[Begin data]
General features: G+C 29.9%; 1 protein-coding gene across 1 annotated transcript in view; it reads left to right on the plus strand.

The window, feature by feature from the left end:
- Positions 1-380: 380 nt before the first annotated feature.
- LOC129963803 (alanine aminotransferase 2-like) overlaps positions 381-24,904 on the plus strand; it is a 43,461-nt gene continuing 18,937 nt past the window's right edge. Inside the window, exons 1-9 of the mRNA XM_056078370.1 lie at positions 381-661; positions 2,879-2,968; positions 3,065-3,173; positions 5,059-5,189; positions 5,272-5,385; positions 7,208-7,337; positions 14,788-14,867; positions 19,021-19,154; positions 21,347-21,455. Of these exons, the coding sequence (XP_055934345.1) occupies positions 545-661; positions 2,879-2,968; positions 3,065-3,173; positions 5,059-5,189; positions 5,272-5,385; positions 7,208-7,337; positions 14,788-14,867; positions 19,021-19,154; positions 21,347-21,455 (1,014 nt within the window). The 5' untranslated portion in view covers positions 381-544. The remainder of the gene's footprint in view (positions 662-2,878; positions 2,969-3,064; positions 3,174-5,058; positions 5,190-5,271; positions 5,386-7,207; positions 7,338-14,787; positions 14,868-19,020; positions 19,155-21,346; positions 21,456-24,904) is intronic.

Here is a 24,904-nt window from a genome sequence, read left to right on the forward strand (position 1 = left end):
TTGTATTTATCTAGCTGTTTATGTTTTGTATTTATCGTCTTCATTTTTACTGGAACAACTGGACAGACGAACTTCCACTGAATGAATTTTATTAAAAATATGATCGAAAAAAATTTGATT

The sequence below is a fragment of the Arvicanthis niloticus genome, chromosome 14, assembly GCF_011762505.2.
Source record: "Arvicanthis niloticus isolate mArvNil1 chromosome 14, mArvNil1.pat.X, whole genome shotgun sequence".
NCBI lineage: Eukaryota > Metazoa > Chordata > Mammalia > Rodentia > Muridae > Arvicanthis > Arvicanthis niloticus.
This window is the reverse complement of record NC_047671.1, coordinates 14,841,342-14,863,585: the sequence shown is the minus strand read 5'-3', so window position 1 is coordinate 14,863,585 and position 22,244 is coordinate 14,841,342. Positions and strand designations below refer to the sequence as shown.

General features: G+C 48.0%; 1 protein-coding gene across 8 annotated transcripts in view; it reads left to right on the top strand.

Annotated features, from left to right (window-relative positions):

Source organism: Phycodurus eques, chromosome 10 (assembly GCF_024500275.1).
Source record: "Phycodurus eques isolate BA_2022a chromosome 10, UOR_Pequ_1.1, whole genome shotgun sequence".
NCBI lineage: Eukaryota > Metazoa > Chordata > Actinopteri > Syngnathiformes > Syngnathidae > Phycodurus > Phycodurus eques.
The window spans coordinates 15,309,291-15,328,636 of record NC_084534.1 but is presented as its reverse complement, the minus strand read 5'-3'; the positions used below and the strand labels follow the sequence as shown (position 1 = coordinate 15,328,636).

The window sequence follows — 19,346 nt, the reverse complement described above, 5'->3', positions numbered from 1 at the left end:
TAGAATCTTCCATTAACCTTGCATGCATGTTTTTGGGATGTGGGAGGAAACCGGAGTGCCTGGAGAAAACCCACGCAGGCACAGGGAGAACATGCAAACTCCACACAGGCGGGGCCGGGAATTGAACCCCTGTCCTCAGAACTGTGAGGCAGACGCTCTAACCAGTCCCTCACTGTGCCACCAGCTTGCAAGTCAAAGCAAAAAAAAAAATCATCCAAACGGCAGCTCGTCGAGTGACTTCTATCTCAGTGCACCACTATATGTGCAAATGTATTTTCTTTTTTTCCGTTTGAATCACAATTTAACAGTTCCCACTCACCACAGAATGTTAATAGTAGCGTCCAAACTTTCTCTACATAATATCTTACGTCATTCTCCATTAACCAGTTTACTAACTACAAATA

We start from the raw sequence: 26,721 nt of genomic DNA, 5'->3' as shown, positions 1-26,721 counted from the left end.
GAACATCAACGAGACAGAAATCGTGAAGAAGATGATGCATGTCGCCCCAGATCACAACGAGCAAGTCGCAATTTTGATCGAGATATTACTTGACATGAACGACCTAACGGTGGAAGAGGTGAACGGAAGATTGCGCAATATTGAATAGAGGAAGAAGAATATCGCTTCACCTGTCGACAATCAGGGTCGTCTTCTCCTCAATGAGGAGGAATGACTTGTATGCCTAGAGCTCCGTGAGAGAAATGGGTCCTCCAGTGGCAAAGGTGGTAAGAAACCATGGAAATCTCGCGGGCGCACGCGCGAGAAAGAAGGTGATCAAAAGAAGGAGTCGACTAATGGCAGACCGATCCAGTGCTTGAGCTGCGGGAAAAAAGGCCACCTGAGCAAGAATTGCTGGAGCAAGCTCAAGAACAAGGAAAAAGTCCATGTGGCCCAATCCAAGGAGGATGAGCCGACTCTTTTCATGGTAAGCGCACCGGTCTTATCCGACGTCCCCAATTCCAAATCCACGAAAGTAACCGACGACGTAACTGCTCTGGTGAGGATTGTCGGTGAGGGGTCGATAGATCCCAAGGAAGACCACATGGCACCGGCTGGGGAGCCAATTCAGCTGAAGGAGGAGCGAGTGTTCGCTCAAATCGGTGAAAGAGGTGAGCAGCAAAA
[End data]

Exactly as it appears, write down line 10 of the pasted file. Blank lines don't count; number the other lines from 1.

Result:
This window is the reverse complement of record NC_047671.1, coordinates 14,841,342-14,863,585: the sequence shown is the minus strand read 5'-3', so window position 1 is coordinate 14,863,585 and position 22,244 is coordinate 14,841,342. Positions and strand designations below refer to the sequence as shown.